China’s Rationale

The Chinese government is aware of the looming security dilemma and has tried to alleviate regional concerns. For one, it is against China’s national interest to be in direct conflicts with other countries. China and India, for instance, recently restarted military-to-military relations, nearly a year after India froze exchanges because of a visa dispute related to territorial claims. Similarly, China announced that it had agreed to hold talks with Vietnam on how to resolve conflicts arising from a sovereignty dispute over the South China Sea. For another, the Chinese government wants to portray itself as a global moral pole. A 2008 Congressional Research Office Report indicates that China is trying to use soft power in Southeast Asia and boost economic ties with ASEAN. Thus, it is not in China’s best interest to jeopardize relations with its neighboring countries. China’s growing naval capabilities and assertiveness, however, do not halt because of these concerns.

According to Pehrson, the Chinese political elite has three major concerns: first and foremost the survival of the regime, followed by the stability of the country and the territorial integrity of China. Susan Shirk believes that the CCP has a deep sense of domestic insecurity, because two decades of economic reform and opening to the world have transformed Chinese society radically and created latent political challenges to communist rule. The CCP’s reliance on the military has become ever stronger since the 1989 Tiananmen student movement, which the military violently suppressed. Thus, the PLA is enjoying bigger budgets in part because today’s leaders are less politically secure and have a greater need to keep the military satisfied. Robert Suettinger, former national intelligence officer for East Asia, states that this reliance creates an obligation for party leaders that makes it more difficult to resist PLA demands for more expenditures. Consequently, double digit increases in the military budget have given the PLA the money to purchase advanced destroyers and submarines from Russia. Navy hawks, with their newly acquired hardware, are increasingly becoming what Professor David Shambaugh calls “hard power realists,” who argue that “China should use its newly built military and economic influence to coerce others toward the ends China desires.”

According to the bigger picture, China’s increasing naval capability derives from national security concerns, which involve energy security, maritime security, and territorial integrity. By the early 1990s, China’s fast economic growth and the stagnation of domestic oil output required the import of more energy resources. Beijing has been trying to find other sources of energy from around the world, but it remains dependent on Middle Eastern oil. These energy demands are beginning to noticeably influence strategic thinking and military planning. Beijing wants to hold sway over vital sea lanes between the Indian and Pacific oceans through a chain of naval facilities and military ties, which, again, leads to the debate of the perceived string of pearls.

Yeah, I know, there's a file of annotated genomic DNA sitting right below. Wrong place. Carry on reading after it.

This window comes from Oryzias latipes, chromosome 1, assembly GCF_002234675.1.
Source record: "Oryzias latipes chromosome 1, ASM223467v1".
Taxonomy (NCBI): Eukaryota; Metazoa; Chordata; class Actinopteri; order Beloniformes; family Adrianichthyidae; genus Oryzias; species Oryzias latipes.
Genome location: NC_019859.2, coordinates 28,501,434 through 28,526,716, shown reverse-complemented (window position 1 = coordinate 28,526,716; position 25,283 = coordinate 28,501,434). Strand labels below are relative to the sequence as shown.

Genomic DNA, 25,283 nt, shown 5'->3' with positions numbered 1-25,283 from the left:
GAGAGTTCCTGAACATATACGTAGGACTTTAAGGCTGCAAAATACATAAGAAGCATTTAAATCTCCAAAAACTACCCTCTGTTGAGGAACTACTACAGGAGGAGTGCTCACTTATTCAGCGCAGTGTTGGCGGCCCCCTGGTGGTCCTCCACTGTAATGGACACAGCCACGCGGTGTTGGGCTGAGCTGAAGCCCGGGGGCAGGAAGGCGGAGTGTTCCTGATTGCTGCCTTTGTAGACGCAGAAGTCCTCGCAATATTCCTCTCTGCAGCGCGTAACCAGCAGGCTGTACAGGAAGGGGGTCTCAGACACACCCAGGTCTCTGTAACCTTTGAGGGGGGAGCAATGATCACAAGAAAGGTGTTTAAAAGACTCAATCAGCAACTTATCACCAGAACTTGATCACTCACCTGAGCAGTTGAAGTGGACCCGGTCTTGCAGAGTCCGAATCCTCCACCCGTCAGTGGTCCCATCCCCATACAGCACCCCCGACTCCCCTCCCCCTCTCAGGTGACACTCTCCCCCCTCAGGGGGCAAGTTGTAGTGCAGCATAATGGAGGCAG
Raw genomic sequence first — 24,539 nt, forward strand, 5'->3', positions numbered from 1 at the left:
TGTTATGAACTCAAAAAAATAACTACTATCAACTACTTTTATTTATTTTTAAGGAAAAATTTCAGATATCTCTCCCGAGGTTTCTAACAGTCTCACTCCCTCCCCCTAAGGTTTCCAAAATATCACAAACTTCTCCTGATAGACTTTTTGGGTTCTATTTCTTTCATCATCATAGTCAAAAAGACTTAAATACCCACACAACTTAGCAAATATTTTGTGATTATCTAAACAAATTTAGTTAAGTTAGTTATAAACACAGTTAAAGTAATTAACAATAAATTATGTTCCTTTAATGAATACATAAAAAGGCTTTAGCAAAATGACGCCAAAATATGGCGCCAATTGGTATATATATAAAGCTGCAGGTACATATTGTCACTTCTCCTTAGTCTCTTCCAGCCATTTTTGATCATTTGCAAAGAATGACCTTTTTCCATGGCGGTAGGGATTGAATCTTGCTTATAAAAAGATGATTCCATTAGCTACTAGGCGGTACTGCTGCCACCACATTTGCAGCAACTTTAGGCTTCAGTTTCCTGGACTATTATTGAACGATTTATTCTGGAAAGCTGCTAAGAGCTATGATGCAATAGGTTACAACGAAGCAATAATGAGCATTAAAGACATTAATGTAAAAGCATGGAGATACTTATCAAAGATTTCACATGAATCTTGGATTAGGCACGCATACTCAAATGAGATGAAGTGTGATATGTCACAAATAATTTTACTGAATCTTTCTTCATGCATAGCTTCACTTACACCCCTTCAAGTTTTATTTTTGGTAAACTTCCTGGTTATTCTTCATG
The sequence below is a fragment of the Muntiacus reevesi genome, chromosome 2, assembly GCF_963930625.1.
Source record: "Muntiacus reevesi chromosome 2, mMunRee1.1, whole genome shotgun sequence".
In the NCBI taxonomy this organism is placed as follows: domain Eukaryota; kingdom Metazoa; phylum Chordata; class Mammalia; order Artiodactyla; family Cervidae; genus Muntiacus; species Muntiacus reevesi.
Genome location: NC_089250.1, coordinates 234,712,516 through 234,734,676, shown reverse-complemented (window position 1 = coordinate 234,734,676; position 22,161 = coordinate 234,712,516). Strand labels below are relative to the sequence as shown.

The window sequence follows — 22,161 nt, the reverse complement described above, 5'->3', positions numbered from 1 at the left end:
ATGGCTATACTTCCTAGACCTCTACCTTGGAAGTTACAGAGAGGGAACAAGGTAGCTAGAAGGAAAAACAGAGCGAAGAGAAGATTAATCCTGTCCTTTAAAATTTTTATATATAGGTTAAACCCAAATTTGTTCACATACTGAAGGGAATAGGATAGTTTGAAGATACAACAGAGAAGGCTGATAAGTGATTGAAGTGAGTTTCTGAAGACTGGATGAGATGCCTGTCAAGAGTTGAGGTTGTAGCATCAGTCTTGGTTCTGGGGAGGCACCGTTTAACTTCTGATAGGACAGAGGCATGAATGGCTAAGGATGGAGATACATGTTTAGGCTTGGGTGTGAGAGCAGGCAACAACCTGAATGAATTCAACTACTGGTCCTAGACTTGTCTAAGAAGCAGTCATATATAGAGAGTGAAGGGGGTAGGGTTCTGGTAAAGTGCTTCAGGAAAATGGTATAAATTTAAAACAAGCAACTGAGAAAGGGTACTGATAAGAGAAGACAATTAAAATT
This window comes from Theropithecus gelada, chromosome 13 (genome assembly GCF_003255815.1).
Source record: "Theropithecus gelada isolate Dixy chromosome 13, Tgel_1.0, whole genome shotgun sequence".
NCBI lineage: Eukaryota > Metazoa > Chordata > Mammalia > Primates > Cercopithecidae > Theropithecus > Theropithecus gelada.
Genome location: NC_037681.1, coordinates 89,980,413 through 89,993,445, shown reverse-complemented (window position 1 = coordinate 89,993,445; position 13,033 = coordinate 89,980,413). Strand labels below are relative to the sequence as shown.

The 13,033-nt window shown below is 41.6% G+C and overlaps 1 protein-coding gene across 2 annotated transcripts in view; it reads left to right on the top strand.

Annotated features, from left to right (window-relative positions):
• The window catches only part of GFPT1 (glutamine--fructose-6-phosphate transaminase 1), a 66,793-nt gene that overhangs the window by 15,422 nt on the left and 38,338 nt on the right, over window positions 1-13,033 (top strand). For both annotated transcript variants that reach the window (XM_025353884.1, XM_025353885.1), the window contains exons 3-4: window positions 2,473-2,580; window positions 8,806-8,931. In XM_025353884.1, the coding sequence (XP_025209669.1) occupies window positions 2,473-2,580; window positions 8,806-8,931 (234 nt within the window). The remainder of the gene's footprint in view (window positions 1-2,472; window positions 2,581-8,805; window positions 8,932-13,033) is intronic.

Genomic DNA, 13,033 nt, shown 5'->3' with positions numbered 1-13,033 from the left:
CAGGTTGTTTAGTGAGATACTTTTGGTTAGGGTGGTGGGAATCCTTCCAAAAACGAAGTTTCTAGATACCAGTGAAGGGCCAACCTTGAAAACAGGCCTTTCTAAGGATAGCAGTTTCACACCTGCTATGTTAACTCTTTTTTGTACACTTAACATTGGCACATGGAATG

The South China Sea not only has stores of oil and natural gas that could make it a second Persian Gulf. As Abraham Denmark reports for Foreign Policy, it is “also a major highway linking the oil fields of the Middle East and the factories of East Asia, with more than 80 percent of China’s oil imports flowing over its waters,” most of which go through the Strait of Malacca. The Chinese Navy, however, is faced with a “Malacca dilemma” since the strait is currently beyond the Navy’s operational reach. Therefore, securing sea lanes for energy and raw materials supports China’s energy policy and is the principal motivation for China’s increasing naval capabilities and activities such as the construction of deep water ports at Gwadar. This will ease the “Malacca dilemma” and reduce the likelihood of a “distant blockade” of Chinese shipping by the U.S. Navy.

Maritime security and territorial integrity are closely intertwined. “The safeguarding of a nation’s territorial integrity must have a large and powerful armed force,” states the PLA’s National Defense University (NDU). Similarly, the NDU’s study of military strategy notes the growing importance of “the rights and interests of our continental shelf and maritime exclusive economic zones, especially the threats facing strategic resource development and strategic passageways.” According to the ONI report, China ratified the United Nations Convention on the Law of the Sea (UNCLOS) to bolster its claim to sovereignty over most of the South China Sea. Article 76 states that “the continental shelf of a coastal State comprises the seabed and subsoil of the submarine areas that extend beyond its territorial sea throughout the natural prolongation of its land territory to the outer edge of the continental margin, or to a distance of 200 nautical miles from the baselines from which the breadth of the territorial sea is measured where the outer edge of the continental margin does not extend up to that distance.” The Chinese government uses this article to legitimize its naval activities in the western Pacific as protection of maritime security and territorial integrity.